Archon Mechanics: Aember
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Archon Mechanics: Aember

Jan 09 Chenne  

When I began learning how to play Keyforge I was taken aback by how easy it was to pick up. The phases of each turn are easily understood. However, at times certain keywords and mechanics flat-out stumped me. Either they weren’t explained clearly enough in the rules materials — or the optimal way in which they could be used took further understanding on my end…this is where today’s piece comes in.

With Archon Mechanics each article will explore one specific aspect of the game – be it keywords, cards or mechanics. Through this series of articles we’ll attempt to cover everything you need to know to make your plays stronger, your deck smoother and your turns more effective. To begin, we’ll be covering the most valuable resource in the game:

 

Æmber

Æmber is the core resource/mechanic in the game and is vital to reaching victory. At base cost, a player needs six aember to forge a Key. There are many ways in which a player can accumulate aember throughout the game – these include cards providing an immediate aember bonus, stealing and reaping.


Æmber Bonus

Certain cards will earn a player aember just by playing them. These cards are identified by an aember symbol under the house logo on the top-left of each card. To use gain an aember this way simply play the card, announce the bonus and add the resource to your pool. Take note that this bonus only activates once.

 

Steal

This mechanic appears on creatures, artifacts and action cards; and performs exactly as you’d imagine. When activating a Steal ability, the “performing” player takes the specified amount of aember from their opponent’s pool and adds it to their own. Many cards will feature an Action ability that allows a player to activate the action and steal an aember (as opposed to the traditional Reap-to-gain-one. The “choosing” player ends the turn with the same amount of aember, but can reduce their opponent’s by one to bide some extra time.

 

Reap

Reaping is the most common mechanic used by creatures and serves as a quick way to generate aember. To reap a creature, simply exhaust it and add one aember to the reaping player’s pool. Remember, you may only reap a ready creature and not one that is already exhausted. Additionally, certain creatures have another bonus for reaping – so be sure to carefully read “reap” text (when applicable) before triggering the effect.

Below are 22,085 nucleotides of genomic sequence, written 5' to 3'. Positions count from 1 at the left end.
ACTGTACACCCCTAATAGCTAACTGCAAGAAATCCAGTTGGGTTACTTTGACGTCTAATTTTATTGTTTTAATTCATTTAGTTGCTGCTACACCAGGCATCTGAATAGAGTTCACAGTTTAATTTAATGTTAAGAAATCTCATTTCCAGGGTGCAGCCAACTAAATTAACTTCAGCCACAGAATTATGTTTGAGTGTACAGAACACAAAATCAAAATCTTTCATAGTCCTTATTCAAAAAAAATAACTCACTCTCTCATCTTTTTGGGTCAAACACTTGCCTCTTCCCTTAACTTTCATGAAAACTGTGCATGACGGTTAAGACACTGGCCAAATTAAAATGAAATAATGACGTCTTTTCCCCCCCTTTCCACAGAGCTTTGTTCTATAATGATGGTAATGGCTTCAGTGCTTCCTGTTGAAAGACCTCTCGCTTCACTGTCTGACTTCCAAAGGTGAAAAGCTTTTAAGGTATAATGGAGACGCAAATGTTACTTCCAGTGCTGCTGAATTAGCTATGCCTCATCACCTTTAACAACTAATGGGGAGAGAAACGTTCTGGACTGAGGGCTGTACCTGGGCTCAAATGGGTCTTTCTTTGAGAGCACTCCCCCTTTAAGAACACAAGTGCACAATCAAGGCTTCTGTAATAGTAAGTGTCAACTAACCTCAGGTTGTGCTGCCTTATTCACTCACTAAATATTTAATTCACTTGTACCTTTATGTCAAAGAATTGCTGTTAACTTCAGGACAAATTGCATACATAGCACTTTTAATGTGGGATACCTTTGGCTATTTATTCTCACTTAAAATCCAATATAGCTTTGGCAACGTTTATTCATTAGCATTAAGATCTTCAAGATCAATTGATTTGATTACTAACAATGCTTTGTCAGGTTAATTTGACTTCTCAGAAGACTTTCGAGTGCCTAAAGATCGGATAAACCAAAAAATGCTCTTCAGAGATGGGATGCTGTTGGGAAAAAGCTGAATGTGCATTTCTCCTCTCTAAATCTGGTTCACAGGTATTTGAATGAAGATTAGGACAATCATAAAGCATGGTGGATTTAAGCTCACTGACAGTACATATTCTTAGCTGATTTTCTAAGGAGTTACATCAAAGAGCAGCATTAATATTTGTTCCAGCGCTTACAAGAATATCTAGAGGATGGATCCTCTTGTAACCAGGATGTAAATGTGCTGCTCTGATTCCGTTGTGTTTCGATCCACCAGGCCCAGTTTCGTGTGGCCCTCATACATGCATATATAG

Keep in mind that rarely will you find all three featured heavily in a single deck. It’s up to the player to discover how a deck best generates aember – and find the best way to use it. Keep a look out for potential combo cards that can influence aember generation. For example, being able to re-ready a creature gives you the chance to earn two aember.

 

Capture

Capturing aember isn’t the only focus in the game – a player would be wise to play not only offensively, but defensively as well. Players also must prevent their opponent from obtaining and amassing aember in the first place. This is where control cards step in and pave the way for trailing players to get back in the game.

 

Capturing allows aember to be taken from their opponent’s aember pool and stored on the creature. Once that creature is destroyed or removed from the field the aember is returned to its owner.

 

Control

Players may also occasionally stumble across aember-dependent cards that require certain amounts of aember to trigger. These are great opportunities to delay your opposition – especially if they’re due to forge a key on their next turn.

 

Like with most strategy articles, the absolute best thing you can do to better your skills is to study your decklist and practice with it. By doing so,you’ll gain a deep understanding of the role that each card plays.

 

In our next “Archon Mechanics” article we’ll be exploring the wonderful world of Keys, covering forging, controlling, stealing and destroying.

 

Thanks for reading, happy forging!

 

About Chenne

One comment

  • Jason Egger
    Jan 9, 2019 @ 18:58 pm

    Captured aember goes to the opponent of the creature, so if your creature is captured with aember on it and is then removed, you get the aember instead of the original owner.

    Reply

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